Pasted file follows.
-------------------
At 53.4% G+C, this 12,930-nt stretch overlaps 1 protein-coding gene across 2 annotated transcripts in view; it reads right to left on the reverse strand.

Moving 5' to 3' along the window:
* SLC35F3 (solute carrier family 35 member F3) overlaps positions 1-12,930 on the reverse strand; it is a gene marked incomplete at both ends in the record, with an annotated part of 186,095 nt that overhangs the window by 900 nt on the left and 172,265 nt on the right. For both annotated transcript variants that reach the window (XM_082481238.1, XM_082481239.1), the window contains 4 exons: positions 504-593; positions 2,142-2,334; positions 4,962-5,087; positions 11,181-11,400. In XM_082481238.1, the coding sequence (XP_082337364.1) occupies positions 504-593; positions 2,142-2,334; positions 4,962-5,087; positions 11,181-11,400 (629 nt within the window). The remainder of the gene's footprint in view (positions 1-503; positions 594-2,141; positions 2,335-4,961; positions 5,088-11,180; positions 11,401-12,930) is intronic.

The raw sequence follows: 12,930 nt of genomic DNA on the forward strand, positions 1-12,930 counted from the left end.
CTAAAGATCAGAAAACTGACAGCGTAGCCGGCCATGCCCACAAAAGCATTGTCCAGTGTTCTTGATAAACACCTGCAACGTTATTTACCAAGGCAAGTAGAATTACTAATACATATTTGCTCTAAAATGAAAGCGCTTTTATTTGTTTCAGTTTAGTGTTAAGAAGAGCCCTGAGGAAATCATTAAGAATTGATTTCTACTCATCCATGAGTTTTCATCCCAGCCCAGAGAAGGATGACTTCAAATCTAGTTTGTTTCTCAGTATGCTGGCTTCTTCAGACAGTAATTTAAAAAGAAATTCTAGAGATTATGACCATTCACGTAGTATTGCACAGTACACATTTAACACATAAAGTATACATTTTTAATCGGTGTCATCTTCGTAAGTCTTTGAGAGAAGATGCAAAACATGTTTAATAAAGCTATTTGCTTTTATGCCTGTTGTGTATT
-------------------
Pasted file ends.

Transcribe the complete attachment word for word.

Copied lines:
At 53.4% G+C, this 12,930-nt stretch overlaps 1 protein-coding gene across 2 annotated transcripts in view; it reads right to left on the reverse strand.

Moving 5' to 3' along the window:
* SLC35F3 (solute carrier family 35 member F3) overlaps positions 1-12,930 on the reverse strand; it is a gene marked incomplete at both ends in the record, with an annotated part of 186,095 nt that overhangs the window by 900 nt on the left and 172,265 nt on the right. For both annotated transcript variants that reach the window (XM_082481238.1, XM_082481239.1), the window contains 4 exons: positions 504-593; positions 2,142-2,334; positions 4,962-5,087; positions 11,181-11,400. In XM_082481238.1, the coding sequence (XP_082337364.1) occupies positions 504-593; positions 2,142-2,334; positions 4,962-5,087; positions 11,181-11,400 (629 nt within the window). The remainder of the gene's footprint in view (positions 1-503; positions 594-2,141; positions 2,335-4,961; positions 5,088-11,180; positions 11,401-12,930) is intronic.

The raw sequence follows: 12,930 nt of genomic DNA on the forward strand, positions 1-12,930 counted from the left end.
CTAAAGATCAGAAAACTGACAGCGTAGCCGGCCATGCCCACAAAAGCATTGTCCAGTGTTCTTGATAAACACCTGCAACGTTATTTACCAAGGCAAGTAGAATTACTAATACATATTTGCTCTAAAATGAAAGCGCTTTTATTTGTTTCAGTTTAGTGTTAAGAAGAGCCCTGAGGAAATCATTAAGAATTGATTTCTACTCATCCATGAGTTTTCATCCCAGCCCAGAGAAGGATGACTTCAAATCTAGTTTGTTTCTCAGTATGCTGGCTTCTTCAGACAGTAATTTAAAAAGAAATTCTAGAGATTATGACCATTCACGTAGTATTGCACAGTACACATTTAACACATAAAGTATACATTTTTAATCGGTGTCATCTTCGTAAGTCTTTGAGAGAAGATGCAAAACATGTTTAATAAAGCTATTTGCTTTTATGCCTGTTGTGTATT